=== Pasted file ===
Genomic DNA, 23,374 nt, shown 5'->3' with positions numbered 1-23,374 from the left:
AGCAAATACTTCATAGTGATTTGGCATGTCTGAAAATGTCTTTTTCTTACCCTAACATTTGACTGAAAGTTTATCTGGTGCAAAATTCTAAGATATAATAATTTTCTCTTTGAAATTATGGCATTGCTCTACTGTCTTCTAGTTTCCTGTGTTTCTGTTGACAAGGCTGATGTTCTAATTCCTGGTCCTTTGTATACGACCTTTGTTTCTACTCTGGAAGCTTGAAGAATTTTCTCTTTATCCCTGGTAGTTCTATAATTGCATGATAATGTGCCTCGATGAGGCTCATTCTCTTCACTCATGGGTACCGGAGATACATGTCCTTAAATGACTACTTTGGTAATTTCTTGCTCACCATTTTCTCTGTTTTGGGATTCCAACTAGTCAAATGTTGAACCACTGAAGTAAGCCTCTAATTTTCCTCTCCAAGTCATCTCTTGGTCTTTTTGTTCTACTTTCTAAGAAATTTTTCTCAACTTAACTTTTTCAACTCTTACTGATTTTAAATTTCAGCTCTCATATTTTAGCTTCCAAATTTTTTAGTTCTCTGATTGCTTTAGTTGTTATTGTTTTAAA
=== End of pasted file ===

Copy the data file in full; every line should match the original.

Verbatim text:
Genomic DNA, 23,374 nt, shown 5'->3' with positions numbered 1-23,374 from the left:
AGCAAATACTTCATAGTGATTTGGCATGTCTGAAAATGTCTTTTTCTTACCCTAACATTTGACTGAAAGTTTATCTGGTGCAAAATTCTAAGATATAATAATTTTCTCTTTGAAATTATGGCATTGCTCTACTGTCTTCTAGTTTCCTGTGTTTCTGTTGACAAGGCTGATGTTCTAATTCCTGGTCCTTTGTATACGACCTTTGTTTCTACTCTGGAAGCTTGAAGAATTTTCTCTTTATCCCTGGTAGTTCTATAATTGCATGATAATGTGCCTCGATGAGGCTCATTCTCTTCACTCATGGGTACCGGAGATACATGTCCTTAAATGACTACTTTGGTAATTTCTTGCTCACCATTTTCTCTGTTTTGGGATTCCAACTAGTCAAATGTTGAACCACTGAAGTAAGCCTCTAATTTTCCTCTCCAAGTCATCTCTTGGTCTTTTTGTTCTACTTTCTAAGAAATTTTTCTCAACTTAACTTTTTCAACTCTTACTGATTTTAAATTTCAGCTCTCATATTTTAGCTTCCAAATTTTTTAGTTCTCTGATTGCTTTAGTTGTTATTGTTTTAAA